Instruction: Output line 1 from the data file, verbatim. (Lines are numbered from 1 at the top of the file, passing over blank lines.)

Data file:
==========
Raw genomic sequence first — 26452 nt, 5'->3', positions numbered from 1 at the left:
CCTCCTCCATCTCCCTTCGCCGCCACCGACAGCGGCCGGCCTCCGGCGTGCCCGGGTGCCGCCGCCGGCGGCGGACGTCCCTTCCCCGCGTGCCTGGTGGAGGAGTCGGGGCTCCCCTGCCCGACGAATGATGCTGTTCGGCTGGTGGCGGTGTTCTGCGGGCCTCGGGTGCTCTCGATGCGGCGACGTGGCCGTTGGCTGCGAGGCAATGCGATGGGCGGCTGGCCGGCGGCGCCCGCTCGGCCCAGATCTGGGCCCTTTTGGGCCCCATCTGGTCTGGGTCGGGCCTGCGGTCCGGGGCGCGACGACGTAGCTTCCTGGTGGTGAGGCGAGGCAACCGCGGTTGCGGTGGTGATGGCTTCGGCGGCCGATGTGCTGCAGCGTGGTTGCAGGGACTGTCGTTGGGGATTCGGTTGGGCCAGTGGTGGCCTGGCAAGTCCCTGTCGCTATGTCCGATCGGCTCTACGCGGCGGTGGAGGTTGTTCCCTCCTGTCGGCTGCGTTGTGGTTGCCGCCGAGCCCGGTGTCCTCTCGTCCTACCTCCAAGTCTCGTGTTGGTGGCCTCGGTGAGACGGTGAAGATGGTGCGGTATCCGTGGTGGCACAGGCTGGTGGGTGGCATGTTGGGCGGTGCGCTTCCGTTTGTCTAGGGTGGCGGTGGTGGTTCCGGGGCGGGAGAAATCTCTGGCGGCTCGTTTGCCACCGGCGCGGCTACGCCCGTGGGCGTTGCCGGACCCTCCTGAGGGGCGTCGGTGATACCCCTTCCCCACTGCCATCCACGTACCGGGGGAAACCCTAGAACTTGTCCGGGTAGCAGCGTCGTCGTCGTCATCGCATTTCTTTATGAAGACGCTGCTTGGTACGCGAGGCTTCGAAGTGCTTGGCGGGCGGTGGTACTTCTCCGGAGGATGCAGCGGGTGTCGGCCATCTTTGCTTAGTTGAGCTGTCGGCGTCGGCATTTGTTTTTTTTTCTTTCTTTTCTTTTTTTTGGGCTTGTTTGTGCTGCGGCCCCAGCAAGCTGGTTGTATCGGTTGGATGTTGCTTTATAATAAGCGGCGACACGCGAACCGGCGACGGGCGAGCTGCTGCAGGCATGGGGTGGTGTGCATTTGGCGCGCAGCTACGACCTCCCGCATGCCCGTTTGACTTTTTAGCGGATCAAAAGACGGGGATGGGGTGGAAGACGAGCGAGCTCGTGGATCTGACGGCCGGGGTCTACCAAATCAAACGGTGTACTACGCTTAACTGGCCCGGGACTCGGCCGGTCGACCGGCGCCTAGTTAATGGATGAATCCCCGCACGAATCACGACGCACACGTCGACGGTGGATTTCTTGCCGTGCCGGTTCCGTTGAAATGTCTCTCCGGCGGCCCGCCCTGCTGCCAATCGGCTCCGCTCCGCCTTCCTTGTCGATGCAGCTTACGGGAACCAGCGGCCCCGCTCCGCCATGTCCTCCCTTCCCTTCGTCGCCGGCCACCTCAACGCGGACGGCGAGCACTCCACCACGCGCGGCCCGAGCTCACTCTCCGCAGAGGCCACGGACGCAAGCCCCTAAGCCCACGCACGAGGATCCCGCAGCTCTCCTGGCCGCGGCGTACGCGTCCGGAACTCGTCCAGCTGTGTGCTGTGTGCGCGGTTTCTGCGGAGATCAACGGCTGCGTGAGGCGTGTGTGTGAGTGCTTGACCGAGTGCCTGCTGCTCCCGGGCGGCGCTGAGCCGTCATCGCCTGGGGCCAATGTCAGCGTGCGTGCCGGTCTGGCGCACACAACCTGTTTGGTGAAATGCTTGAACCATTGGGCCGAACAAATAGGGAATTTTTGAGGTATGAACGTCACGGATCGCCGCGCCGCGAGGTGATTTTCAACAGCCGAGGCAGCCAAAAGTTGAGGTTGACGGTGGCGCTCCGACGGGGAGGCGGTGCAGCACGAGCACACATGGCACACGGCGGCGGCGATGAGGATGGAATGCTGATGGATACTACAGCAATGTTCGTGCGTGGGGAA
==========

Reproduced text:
Raw genomic sequence first — 26452 nt, 5'->3', positions numbered from 1 at the left: